Photo by Robert Williams
Tonya Trusty shows one of her laying birds in the hen house at her chicken farm in rural Frazee.

By Robert Williams


Tonya and Jason Trusty of Frazee are one of the area’s families doing what they can at home to combat the diminishing purchase power of their dollars due to rising inflation and also finding a way to help friends, families and those in need along the way.

Tonya is in her third year raising chickens for both egg laying and butchering and her success is benefiting those around her.

“With the price of food rising and supply shortages, we decided to raise more of our own food and maybe help out a few people that might be in need along the way,” she said.

The Trusty family started raising chickens in 2020 after being delayed by COVID-19.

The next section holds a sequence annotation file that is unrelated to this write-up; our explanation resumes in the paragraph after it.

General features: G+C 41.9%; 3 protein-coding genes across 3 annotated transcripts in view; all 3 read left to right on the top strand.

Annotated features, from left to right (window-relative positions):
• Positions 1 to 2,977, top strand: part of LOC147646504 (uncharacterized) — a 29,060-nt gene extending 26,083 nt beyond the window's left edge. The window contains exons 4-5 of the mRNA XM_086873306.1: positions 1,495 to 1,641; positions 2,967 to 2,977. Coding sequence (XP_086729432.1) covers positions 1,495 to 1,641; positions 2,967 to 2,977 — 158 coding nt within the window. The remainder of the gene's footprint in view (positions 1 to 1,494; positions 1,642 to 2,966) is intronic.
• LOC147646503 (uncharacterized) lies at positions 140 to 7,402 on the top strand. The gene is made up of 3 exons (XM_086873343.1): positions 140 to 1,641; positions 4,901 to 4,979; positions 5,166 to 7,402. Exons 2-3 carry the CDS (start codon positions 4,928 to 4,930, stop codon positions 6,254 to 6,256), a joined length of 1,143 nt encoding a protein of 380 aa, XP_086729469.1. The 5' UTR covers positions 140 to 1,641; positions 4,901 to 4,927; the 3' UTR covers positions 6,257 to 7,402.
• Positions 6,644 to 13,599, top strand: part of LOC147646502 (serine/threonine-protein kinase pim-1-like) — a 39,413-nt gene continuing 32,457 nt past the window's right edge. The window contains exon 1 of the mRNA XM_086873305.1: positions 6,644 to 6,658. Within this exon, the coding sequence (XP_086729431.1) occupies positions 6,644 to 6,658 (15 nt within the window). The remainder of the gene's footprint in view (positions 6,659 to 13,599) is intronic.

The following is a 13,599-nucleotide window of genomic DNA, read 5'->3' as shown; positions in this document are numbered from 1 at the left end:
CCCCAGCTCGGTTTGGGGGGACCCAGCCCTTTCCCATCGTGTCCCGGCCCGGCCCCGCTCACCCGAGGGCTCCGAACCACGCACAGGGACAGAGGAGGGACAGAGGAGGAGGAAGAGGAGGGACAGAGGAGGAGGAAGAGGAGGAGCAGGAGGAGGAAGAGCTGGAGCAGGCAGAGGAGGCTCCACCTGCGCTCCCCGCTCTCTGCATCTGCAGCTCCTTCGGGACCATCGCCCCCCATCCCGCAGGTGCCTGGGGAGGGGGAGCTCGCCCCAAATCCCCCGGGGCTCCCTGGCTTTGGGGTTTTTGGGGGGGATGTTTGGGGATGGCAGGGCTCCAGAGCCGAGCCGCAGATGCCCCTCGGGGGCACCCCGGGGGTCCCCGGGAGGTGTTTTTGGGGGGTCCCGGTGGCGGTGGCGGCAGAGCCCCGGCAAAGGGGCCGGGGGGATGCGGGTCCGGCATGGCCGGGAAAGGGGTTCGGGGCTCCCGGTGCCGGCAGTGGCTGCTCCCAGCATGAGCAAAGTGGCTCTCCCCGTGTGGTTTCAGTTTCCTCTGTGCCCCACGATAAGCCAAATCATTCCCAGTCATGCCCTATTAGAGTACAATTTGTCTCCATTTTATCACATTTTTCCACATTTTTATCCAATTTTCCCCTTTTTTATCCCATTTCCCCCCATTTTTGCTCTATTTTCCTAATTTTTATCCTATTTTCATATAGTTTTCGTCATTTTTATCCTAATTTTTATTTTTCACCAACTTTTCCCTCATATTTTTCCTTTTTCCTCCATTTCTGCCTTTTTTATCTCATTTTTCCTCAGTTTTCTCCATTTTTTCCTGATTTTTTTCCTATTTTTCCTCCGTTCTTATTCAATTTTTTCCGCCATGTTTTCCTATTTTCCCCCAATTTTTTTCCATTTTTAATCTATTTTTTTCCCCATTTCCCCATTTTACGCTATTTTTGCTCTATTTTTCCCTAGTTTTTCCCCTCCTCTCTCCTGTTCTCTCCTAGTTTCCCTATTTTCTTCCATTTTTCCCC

“I wanted to have chickens prior to that,” said Tonya. “We had planned on it that year and then the pandemic hit. We were looking for a coop a month prior to the craziness.”

The desire to raise birds was conceived by a touch of Tonya’s own eccentricity.

“I just kind of get a crazy, wild hair and my husband has to just go with it,” she laughed.

The subsequent three years have been a learning experience that started with her own research, along with helping friends in the area who were keeping chickens. 

“I learned from them just by watching what they did. I was out there butchering with them. They did all the big processing and I was in the area where they packaged it up. I bought a book, looked online. It’s kind of a learn-as-you-go thing.”

Tonya Trusty

The family originally bought 24 chickens, but cut the order in half initially.

“I was so excited,” she said. “It took about six months for the first egg. It was a lot of work.”